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The impact of "Option B" on HIV transmission from mother to child in Rwanda: An interrupted time series analysis.
PloS One. 2018; 13(2):e0192910.BACKGROUND: Nearly a quarter of a million children have acquired HIV, prompting the implementation of new protocols-Option B and B+-for treating HIV+ pregnant women. While efficacy has been demonstrated in randomized trials, there is limited real-world evidence on the impact of these changes. Using longitudinal, routinely collected data we assessed the impact of the adoption of WHO Option B in Rwanda on mother to infant transmission. METHODS: We used interrupted time series analysis to evaluate the impact of Option B on mother-to-child HIV transmission in Rwanda. Our primary outcome was the proportion of HIV tests in infants with positive results at six weeks of age. We included data for 20 months before and 22 months after the 2010 policy change. RESULTS: Of the 15,830 HIV tests conducted during our study period, 392 tested positive. We found a significant decrease in both the level (-2.08 positive tests per 100 tests conducted, 95% CI: -2.71 to -1.45, p < 0.001) and trend (-0.11 positive tests per 100 tests conducted per month, 95% CI: -0.16 to -0.07, p < 0.001) of test positivity. This represents an estimated 297 fewer children born without HIV in the post-policy period or a 46% reduction in HIV transmission from mother to child. CONCLUSIONS: The adoption of Option B in Rwanda contributed to an immediate decrease in the rate of HIV transmission from mother to child. This suggests other countries may benefit from adopting these WHO guidelines.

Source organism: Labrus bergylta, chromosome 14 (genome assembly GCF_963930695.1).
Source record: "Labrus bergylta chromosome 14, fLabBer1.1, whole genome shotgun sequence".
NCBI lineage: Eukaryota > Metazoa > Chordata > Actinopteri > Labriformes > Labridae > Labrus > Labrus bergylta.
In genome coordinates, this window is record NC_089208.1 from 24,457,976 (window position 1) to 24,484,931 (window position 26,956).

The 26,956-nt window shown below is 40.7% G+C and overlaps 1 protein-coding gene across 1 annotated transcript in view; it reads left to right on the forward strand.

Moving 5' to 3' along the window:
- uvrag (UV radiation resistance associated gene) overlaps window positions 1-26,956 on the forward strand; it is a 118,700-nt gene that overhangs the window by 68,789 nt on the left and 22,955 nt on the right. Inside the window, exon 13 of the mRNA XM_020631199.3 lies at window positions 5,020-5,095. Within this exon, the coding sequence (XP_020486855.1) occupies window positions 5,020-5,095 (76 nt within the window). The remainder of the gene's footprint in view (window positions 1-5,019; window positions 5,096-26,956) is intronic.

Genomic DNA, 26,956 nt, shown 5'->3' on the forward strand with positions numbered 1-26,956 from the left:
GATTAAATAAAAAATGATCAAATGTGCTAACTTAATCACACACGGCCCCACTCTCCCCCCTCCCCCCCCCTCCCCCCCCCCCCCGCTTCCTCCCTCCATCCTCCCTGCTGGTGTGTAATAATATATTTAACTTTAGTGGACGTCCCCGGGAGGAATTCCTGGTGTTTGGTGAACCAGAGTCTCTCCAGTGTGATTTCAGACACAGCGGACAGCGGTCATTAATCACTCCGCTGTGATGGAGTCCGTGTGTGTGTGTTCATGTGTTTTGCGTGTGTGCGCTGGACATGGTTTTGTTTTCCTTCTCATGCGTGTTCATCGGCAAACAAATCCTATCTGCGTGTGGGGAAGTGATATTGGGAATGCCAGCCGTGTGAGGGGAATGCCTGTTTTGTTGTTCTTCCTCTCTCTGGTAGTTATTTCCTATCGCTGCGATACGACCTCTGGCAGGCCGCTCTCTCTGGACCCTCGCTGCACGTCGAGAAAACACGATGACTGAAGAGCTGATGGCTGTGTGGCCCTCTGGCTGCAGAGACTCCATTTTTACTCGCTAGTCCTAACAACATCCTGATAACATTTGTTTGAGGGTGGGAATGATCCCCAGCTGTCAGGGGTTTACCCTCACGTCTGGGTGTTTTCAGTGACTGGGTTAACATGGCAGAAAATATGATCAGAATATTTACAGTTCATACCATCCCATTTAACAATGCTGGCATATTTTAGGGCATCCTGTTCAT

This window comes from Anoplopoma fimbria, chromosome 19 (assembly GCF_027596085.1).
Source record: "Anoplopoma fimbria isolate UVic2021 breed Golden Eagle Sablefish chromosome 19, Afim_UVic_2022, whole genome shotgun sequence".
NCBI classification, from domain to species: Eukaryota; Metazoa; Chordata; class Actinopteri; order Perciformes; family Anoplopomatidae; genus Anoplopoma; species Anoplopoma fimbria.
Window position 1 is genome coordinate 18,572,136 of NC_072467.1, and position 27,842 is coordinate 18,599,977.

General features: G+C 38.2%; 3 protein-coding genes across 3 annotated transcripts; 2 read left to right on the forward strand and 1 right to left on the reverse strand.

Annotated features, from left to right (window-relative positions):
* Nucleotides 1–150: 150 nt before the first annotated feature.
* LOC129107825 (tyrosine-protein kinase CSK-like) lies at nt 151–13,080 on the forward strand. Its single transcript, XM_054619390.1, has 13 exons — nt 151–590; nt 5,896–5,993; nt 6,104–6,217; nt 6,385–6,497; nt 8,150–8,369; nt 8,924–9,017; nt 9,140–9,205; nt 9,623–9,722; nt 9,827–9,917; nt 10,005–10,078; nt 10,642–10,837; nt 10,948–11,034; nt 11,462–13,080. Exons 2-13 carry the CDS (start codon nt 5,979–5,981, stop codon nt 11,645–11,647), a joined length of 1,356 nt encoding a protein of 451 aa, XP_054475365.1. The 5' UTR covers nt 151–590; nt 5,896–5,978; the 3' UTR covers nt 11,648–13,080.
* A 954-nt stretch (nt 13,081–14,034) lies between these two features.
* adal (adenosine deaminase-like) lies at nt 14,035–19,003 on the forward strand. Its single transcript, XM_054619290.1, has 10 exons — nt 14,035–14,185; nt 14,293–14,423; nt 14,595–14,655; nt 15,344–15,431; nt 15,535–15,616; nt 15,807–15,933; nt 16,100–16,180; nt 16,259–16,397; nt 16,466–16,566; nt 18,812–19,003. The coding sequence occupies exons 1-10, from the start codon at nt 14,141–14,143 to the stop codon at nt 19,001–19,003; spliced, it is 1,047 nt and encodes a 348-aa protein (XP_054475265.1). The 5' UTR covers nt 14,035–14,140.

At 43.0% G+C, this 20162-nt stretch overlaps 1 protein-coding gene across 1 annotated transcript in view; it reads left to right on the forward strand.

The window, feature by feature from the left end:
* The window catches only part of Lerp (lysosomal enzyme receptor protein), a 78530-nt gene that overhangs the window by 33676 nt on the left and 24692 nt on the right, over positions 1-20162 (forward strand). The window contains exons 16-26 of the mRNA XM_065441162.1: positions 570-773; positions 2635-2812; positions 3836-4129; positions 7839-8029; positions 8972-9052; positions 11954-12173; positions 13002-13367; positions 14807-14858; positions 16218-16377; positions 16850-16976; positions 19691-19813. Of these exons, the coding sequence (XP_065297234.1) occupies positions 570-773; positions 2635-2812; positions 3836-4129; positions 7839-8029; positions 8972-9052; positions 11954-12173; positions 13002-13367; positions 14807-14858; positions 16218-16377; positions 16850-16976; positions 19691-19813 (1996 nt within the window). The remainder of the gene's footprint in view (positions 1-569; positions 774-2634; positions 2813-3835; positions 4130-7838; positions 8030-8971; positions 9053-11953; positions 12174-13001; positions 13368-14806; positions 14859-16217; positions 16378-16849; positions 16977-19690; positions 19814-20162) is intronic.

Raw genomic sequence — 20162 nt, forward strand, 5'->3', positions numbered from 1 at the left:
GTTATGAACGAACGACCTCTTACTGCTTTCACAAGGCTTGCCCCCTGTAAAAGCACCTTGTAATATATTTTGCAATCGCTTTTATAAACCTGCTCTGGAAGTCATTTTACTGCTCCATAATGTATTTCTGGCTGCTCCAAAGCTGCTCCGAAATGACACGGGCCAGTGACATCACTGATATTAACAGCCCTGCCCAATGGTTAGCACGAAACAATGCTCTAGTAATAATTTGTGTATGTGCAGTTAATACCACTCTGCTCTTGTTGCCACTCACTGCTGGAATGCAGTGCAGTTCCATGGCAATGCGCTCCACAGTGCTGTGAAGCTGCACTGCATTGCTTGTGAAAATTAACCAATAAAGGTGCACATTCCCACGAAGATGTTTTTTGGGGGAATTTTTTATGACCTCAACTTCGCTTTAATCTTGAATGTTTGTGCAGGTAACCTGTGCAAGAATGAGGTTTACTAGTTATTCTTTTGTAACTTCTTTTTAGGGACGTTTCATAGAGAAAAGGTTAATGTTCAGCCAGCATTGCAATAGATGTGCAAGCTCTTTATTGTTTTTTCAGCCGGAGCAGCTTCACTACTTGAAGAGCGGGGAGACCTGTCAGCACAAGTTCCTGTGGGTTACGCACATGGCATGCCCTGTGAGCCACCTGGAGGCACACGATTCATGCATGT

Joint ILO / WHO guidelines on health services and HIV / AIDS. Tripartite Meeting of Experts to Develop Joint ILO / WHO Guidelines on Health Services and HIV / AIDS.
Geneva, Switzerland, ILO, 2005.  p. (TMEHS/2005/8)These guidelines are the product of collaboration between the International Labour Organization and the World Health Organization. In view of their complementary mandates, their long-standing and close cooperation in the area of occupational health, and their more recent partnership as co-sponsors of UNAIDS, the ILO and the WHO decided to join forces in order to assist health services in building their capacities to provide their workers with a safe, healthy and decent working environment, as the most effective way both to reduce transmission of HIV and other blood-borne pathogens and to improve the delivery of care to patients. This is essential when health service workers have not only to deliver normal health-care services but also to provide HIV/AIDS services and manage the long-term administration and monitoring of anti-retroviral treatments (ART) at a time when, in many countries, they are themselves decimated by the epidemic. (excerpt)